Vaccination Rates in Older Adults Not Meeting CDC Recommendation

Article

Despite the fact that older adults are more susceptible to complications from vaccine-preventable infections, this group as a whole is not reaching target goals.

Despite the fact that older adults are more susceptible to complications from vaccine-preventable infections, this group as a whole is not reaching target goals.

“Vaccinations are available for many of the most common and deadly infectious diseases in older Americans and can save countless lives and health care dollars,” Susan Peschin, president and CEO of the Alliance for Aging Research which conducted the analysis, said in a news release.

Influenza, pneumonia, and shingles are just some of the illnesses that can be prevented through vaccination. Yet each year 35 to 50 million Americans are infected with the flu, five to 10 million with pneumonia, and one million with shingles. Adults ages 85 and older are nearly 130 times more likely to die from influenza or pneumonia than those 45 to 54-years-old.

“Unfortunately, vaccination rates in seniors fall far short of target rates recommended by the Centers for Disease Control and Prevention [CDC],” Peschin informed.

The CDC warns that adults ages 65 and older are at high risk to develop flu-related complications and recommends they receive two vaccines to prevent pneumonia. The shingles vaccine is approved for those ages 50 and older and the organization advises that individuals ages 60 and older get it.

The US government’s Healthy People 2020 Initiative aims for 90% of adults ages 65 and older to be vaccinated against pneumonia, but in 2008 only 60% had.

Regardless of the suggestions, the Alliance report revealed that the target number of older adults vaccinated against these illnesses are not being met. In 2012, the shingles vaccination rate in Americans over 65-years-old only reached 22%. However, more received the influenza (66%) and pneumonia (60%) vaccinations. Still, these statistics do not meet guidelines.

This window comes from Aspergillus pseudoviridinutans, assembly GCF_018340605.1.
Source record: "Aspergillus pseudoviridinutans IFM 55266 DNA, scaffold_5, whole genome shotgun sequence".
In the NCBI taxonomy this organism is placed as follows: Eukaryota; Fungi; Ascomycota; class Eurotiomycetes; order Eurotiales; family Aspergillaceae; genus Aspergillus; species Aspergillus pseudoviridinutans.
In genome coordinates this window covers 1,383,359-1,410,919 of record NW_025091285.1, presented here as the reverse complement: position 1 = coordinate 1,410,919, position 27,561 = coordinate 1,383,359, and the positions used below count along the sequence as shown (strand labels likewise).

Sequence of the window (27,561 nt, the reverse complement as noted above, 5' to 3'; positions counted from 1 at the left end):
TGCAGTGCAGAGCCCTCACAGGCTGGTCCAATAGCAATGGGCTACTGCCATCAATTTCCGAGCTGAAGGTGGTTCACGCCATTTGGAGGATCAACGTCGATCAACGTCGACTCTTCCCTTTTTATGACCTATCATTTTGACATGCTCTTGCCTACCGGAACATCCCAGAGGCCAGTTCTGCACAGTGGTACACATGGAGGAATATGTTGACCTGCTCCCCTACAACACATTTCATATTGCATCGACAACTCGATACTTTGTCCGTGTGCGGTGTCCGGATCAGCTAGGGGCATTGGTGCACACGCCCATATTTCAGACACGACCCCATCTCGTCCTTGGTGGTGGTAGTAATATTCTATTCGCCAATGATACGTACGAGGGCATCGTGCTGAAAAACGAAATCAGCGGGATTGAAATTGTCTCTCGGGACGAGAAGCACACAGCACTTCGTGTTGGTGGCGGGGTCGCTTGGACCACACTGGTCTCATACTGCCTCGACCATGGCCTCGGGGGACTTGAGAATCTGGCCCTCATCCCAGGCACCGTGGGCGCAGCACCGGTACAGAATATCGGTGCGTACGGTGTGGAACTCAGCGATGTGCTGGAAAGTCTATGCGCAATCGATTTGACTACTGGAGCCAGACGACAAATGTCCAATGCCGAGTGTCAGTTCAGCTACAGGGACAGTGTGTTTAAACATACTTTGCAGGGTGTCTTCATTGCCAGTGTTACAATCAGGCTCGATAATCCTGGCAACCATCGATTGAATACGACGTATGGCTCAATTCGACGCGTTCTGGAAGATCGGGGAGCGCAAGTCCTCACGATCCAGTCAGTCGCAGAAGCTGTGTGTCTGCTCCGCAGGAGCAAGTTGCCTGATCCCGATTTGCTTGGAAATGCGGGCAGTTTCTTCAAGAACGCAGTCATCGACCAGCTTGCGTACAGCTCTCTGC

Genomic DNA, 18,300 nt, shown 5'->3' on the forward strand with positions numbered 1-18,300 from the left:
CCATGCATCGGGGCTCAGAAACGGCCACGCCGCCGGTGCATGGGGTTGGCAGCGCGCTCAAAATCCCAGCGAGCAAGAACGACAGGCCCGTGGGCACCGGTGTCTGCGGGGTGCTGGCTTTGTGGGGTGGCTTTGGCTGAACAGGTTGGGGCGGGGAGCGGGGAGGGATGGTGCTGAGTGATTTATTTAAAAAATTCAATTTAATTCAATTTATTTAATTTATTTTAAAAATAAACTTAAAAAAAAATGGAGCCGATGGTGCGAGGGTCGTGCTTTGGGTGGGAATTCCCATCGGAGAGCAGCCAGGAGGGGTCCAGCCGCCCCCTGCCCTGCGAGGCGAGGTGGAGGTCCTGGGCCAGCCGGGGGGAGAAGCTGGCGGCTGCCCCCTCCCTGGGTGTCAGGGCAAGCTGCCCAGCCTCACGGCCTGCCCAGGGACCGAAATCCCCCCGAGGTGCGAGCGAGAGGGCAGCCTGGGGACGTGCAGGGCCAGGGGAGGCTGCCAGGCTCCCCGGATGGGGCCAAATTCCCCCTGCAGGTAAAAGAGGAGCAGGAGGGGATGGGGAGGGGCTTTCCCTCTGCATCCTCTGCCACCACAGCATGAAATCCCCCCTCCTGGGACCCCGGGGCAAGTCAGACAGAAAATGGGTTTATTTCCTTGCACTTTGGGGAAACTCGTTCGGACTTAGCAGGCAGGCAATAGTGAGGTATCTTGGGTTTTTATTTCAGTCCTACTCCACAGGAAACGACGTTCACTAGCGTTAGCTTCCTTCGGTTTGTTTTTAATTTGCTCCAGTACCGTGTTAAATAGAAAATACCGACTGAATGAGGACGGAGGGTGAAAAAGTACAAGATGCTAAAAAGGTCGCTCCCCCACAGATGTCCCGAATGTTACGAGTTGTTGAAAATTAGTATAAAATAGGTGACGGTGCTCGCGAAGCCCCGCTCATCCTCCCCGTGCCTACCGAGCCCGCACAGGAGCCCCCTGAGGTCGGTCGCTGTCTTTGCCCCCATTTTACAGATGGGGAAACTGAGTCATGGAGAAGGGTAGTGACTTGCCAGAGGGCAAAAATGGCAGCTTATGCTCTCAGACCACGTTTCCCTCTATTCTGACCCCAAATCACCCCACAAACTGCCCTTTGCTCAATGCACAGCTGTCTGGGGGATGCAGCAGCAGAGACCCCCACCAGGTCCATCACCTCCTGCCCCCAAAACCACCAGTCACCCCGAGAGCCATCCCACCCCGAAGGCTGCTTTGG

Current practices to promote health services and policies is one of the challenges, Peschin explained. Increasing awareness and informing the public can help improve vaccination rates.

“We need to raise the level of important of immunization among seniors to the level we currently have for children, and then we need to make some basic changes to support it,” Peschin concluded.

Related Videos
Tailoring Chest Pain Diagnostics to Patients, with Kyle Fortman, PA-C, MBA
Solutions to Prevent Climate Change-Related Illness, with Janelle Bludhorn, PA-C
Kyle Fortman, PA-C, MBA: Troponin and Heart Injury Risk Screening Recommendations
What Should the American Academy of Physician Associates Focus on in 2025?
The Rising Rate of Heat-Related Illness, with Janelle Bludhorn, PA-C
Ankeet Bhatt, MD, MBA | Credit: X.com
Nanette B. Silverberg, MD: Uncovering Molluscum Epidemiology
Reviewing 2023 with FDA Commissioner Robert M. Califf, MD
A Year of RSV Highs and Lows, with Tina Tan, MD
Ryan A. Smith, MD: RSV Risk in Patients with IBD
© 2024 MJH Life Sciences

All rights reserved.